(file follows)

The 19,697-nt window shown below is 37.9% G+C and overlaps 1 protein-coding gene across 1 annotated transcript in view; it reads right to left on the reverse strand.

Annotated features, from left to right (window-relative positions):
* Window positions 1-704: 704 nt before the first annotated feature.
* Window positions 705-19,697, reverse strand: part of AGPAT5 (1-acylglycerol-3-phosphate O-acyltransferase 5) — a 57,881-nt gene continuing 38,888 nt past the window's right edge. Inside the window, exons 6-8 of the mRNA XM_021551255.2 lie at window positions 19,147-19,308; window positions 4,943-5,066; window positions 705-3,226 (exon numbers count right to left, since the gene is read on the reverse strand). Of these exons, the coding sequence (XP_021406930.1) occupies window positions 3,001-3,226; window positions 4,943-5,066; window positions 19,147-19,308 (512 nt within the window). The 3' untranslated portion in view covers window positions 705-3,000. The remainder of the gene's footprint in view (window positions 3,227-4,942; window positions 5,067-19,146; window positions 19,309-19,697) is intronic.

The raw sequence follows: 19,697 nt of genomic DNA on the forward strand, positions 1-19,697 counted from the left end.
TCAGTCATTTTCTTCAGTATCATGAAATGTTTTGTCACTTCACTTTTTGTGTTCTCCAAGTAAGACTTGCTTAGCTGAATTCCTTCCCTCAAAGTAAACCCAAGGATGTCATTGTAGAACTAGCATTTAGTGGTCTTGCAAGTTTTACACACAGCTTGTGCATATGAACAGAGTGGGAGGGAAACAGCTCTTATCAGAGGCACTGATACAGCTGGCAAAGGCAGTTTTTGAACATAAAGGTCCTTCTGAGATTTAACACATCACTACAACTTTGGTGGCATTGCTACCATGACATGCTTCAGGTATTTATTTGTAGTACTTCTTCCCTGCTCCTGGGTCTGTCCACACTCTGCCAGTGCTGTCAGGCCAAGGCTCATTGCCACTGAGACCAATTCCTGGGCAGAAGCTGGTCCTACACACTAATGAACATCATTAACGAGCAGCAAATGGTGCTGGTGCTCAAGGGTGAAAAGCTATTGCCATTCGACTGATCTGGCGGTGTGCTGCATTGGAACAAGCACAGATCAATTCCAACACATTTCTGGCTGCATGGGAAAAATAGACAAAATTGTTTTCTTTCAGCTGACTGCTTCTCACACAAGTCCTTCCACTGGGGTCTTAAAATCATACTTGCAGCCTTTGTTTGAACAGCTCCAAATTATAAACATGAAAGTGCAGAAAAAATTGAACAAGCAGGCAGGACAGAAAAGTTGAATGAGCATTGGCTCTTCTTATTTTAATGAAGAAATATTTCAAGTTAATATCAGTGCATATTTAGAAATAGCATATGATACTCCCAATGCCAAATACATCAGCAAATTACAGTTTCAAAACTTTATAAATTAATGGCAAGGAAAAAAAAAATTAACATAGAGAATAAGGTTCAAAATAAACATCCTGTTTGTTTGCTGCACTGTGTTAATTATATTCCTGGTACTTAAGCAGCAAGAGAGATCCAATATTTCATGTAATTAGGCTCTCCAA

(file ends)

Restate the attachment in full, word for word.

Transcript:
The 19,697-nt window shown below is 37.9% G+C and overlaps 1 protein-coding gene across 1 annotated transcript in view; it reads right to left on the reverse strand.

Annotated features, from left to right (window-relative positions):
* Window positions 1-704: 704 nt before the first annotated feature.
* Window positions 705-19,697, reverse strand: part of AGPAT5 (1-acylglycerol-3-phosphate O-acyltransferase 5) — a 57,881-nt gene continuing 38,888 nt past the window's right edge. Inside the window, exons 6-8 of the mRNA XM_021551255.2 lie at window positions 19,147-19,308; window positions 4,943-5,066; window positions 705-3,226 (exon numbers count right to left, since the gene is read on the reverse strand). Of these exons, the coding sequence (XP_021406930.1) occupies window positions 3,001-3,226; window positions 4,943-5,066; window positions 19,147-19,308 (512 nt within the window). The 3' untranslated portion in view covers window positions 705-3,000. The remainder of the gene's footprint in view (window positions 3,227-4,942; window positions 5,067-19,146; window positions 19,309-19,697) is intronic.

The raw sequence follows: 19,697 nt of genomic DNA on the forward strand, positions 1-19,697 counted from the left end.
TCAGTCATTTTCTTCAGTATCATGAAATGTTTTGTCACTTCACTTTTTGTGTTCTCCAAGTAAGACTTGCTTAGCTGAATTCCTTCCCTCAAAGTAAACCCAAGGATGTCATTGTAGAACTAGCATTTAGTGGTCTTGCAAGTTTTACACACAGCTTGTGCATATGAACAGAGTGGGAGGGAAACAGCTCTTATCAGAGGCACTGATACAGCTGGCAAAGGCAGTTTTTGAACATAAAGGTCCTTCTGAGATTTAACACATCACTACAACTTTGGTGGCATTGCTACCATGACATGCTTCAGGTATTTATTTGTAGTACTTCTTCCCTGCTCCTGGGTCTGTCCACACTCTGCCAGTGCTGTCAGGCCAAGGCTCATTGCCACTGAGACCAATTCCTGGGCAGAAGCTGGTCCTACACACTAATGAACATCATTAACGAGCAGCAAATGGTGCTGGTGCTCAAGGGTGAAAAGCTATTGCCATTCGACTGATCTGGCGGTGTGCTGCATTGGAACAAGCACAGATCAATTCCAACACATTTCTGGCTGCATGGGAAAAATAGACAAAATTGTTTTCTTTCAGCTGACTGCTTCTCACACAAGTCCTTCCACTGGGGTCTTAAAATCATACTTGCAGCCTTTGTTTGAACAGCTCCAAATTATAAACATGAAAGTGCAGAAAAAATTGAACAAGCAGGCAGGACAGAAAAGTTGAATGAGCATTGGCTCTTCTTATTTTAATGAAGAAATATTTCAAGTTAATATCAGTGCATATTTAGAAATAGCATATGATACTCCCAATGCCAAATACATCAGCAAATTACAGTTTCAAAACTTTATAAATTAATGGCAAGGAAAAAAAAAATTAACATAGAGAATAAGGTTCAAAATAAACATCCTGTTTGTTTGCTGCACTGTGTTAATTATATTCCTGGTACTTAAGCAGCAAGAGAGATCCAATATTTCATGTAATTAGGCTCTCCAA